Given the circumstances, I was convinced I wouldn’t survive to see the morning! If, by some miracle, I was alive, I wouldn’t be able to move and my strength would gradually ebb away! I contemplated my fate as the minutes slowly ticked by. I wondered if anyone would miss me and what the news report of our demise, would say?
I never realised a night could be so long!
Eventually, I dozed off and when morning arrived, not only was I not dead but I also wasn’t incapacitated! Moreover, everyone else was ok too!
John got us all up. We forced our damp feet into frozen boots and someone cleaned the pots and pans (I don’t remember if it was me!) and we had some food and hot drinks.
Actually, it was a lovely morning. Clear skies, the sun shining on a white, snow covered mountain landscape.
I imagined that, having survived the night we would just descend the way we had come and to try to head off the Mountain rescue teams that were no doubt gathering to come to our aid.
We were all amazed when John proclaimed that instead of going down, we were going “up and over that hill”. He pointed into the distance.
This seemed an idea of pure folly but I was convinced by now that this course was going to be a case of “last man standing”. They were obviously prepared to lose some men along the way if the group survivors became better as a result!
We set off again.
We toiled away as the short day passed. Stob a Ghriann (744m) was our objective, also known as Druim Fada, a tiring ascent of a snow covered, rolling hill. Eventually passing over the last top and descending back towards Loch Eil, I realised I was going to survive our first test and felt quite proud of myself, despite the hardship!
It was lovely to have a shower and sleep in a dry bunk bed!
I had never stayed anywhere so cold, I wore all of my clothes in bed inside the centre to try to keep warm. This meant I could get ready quickly in the morning.
After our first expedition, John Hinde realised we needed to hone some of our skills!
He took us canoeing on Loch Eil. The centre had no wetsuits, so our clothes were soaked about 10 minutes after we started! Scotland in January is cold when you are wet!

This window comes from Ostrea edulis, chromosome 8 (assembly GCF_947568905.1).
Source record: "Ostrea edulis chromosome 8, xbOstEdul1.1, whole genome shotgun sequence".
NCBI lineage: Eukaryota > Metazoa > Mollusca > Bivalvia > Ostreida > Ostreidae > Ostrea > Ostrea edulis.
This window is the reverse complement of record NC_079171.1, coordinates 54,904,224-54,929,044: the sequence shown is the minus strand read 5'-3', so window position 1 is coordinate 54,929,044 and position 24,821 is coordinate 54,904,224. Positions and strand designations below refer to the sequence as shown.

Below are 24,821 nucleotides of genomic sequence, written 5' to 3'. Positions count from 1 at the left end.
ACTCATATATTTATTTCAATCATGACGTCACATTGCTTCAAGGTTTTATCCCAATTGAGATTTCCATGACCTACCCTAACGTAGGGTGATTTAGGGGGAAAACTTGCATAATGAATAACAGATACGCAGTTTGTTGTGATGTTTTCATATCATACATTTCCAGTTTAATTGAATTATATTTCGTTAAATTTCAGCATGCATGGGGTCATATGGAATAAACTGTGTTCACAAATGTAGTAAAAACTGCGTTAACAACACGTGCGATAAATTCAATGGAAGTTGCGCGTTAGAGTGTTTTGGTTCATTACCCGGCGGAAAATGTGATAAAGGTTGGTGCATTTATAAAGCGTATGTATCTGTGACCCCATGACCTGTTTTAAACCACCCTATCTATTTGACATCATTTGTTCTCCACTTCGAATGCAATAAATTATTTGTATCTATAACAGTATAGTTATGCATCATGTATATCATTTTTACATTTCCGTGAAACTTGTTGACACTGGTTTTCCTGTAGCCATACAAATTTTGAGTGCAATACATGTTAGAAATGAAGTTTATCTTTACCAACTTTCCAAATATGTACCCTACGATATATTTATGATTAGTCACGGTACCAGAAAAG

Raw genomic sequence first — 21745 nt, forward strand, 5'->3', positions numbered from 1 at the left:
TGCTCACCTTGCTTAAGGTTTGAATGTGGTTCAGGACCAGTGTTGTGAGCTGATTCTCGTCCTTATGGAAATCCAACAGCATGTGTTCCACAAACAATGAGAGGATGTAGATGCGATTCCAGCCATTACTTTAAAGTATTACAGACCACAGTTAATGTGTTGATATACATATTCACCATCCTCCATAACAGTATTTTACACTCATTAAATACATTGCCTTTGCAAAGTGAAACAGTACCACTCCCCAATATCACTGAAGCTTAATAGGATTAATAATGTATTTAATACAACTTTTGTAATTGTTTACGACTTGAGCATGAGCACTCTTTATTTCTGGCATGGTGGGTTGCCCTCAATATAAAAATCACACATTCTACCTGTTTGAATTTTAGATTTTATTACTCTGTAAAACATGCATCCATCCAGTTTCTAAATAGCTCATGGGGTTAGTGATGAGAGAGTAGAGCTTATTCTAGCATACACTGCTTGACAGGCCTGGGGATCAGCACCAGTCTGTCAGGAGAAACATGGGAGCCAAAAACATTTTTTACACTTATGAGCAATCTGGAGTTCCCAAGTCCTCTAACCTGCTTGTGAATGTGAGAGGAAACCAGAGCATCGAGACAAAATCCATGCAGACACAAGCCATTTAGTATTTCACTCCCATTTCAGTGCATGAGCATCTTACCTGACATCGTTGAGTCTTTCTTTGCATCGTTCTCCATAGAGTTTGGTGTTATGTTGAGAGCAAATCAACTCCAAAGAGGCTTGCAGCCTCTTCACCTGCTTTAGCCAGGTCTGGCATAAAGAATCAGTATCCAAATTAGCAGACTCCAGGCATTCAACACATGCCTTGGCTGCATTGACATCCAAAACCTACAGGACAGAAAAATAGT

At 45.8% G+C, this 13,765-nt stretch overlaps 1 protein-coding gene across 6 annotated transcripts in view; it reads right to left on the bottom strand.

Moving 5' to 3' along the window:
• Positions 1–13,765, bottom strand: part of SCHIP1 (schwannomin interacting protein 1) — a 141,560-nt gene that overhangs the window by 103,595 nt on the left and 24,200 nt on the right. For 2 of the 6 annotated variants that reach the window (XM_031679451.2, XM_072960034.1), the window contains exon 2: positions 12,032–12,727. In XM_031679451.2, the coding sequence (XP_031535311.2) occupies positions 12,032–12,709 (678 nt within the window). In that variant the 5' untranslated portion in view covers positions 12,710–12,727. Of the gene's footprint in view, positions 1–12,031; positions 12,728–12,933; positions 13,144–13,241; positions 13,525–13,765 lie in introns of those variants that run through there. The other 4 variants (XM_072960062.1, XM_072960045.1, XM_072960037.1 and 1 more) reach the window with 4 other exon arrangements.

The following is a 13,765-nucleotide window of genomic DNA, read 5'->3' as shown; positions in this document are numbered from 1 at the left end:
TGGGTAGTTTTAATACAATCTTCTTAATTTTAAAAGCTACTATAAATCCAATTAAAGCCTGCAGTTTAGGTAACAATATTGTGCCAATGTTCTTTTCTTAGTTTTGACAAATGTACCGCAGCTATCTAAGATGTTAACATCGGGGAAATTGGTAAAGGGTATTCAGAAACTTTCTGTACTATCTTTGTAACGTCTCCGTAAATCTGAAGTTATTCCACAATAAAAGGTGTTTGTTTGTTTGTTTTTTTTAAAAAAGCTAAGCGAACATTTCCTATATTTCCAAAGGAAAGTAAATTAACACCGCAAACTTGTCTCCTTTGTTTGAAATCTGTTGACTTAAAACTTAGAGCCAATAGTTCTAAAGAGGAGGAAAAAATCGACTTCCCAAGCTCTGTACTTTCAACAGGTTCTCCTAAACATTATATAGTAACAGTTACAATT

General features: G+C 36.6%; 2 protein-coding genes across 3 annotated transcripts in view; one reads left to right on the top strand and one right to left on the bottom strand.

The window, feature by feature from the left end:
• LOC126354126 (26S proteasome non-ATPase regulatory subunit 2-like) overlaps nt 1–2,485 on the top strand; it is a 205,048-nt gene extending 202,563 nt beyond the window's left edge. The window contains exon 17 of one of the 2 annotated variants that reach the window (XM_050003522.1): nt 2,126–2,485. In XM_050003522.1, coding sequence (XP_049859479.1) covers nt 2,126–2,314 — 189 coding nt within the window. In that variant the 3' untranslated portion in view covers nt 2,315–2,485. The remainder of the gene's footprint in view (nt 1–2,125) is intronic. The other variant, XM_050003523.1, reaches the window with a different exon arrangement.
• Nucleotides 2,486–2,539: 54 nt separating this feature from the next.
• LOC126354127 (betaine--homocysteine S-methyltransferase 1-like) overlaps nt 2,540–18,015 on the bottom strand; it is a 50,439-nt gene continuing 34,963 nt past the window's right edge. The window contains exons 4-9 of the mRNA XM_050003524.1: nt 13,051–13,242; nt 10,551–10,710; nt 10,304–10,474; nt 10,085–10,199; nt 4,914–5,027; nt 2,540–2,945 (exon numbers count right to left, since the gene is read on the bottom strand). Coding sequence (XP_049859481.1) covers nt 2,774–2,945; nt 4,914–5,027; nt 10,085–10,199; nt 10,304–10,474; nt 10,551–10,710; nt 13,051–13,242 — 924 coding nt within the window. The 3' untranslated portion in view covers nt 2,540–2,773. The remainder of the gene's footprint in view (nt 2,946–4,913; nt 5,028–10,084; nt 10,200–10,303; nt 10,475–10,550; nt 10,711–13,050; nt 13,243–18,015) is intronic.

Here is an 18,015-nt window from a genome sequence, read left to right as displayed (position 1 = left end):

We were introduced to the “Ropes course” – an army like obstacle course. A lad called Steve fell off and injured his back and a lad called Les fell and injured his knee, so John decided it was too dangerous for us. Instead, we did a cross country run but even that had its dangers. Nigel had an asthma attack and I had a nose bleed!
John taught us to sail a dinghy and we shot some “white water rapids”, not very “white” if truth be told.
The evenings were taken up by lectures and preparations for our next foray into wildest Scotland.
After the camping ordeal on the first expedition, it was a relief to contemplate staying in a “Bothy” for our second excursion.
Bothies (we were told) are old, small, simple cottages in the middle of nowhere. Often abandoned farm or shepherd dwellings they are usually free to use and are maintained by volunteers. The main duties of users are to leave them as tidy and clean as possible and to re-stock the storage space with any twigs or driftwood you may have used for a fire.
John drove us down a forestry road on the south side of Loch Shiel to a place called Scamodale. Here, we left the van with the keys behind the back wheel – we were all convinced it would get stolen but John was confident it wouldn’t!
We headed up a river valley, out of the trees and onto the open hillside and the snow. As we climbed higher, the wind increased and it got colder. John found an appropriate slope and we all practiced falling and using our axes to break our falls.
We learned to cut steps in the ice – I don’t think we had crampons – and fell over a lot!
Near the top of the ridge, we stopped for lunch then continued over the top to descend in the gloom to reach Resourie bothy, our shelter for the night. The bothy was a bit more primitive than I had imagined but at least we could build a fire to keep warm.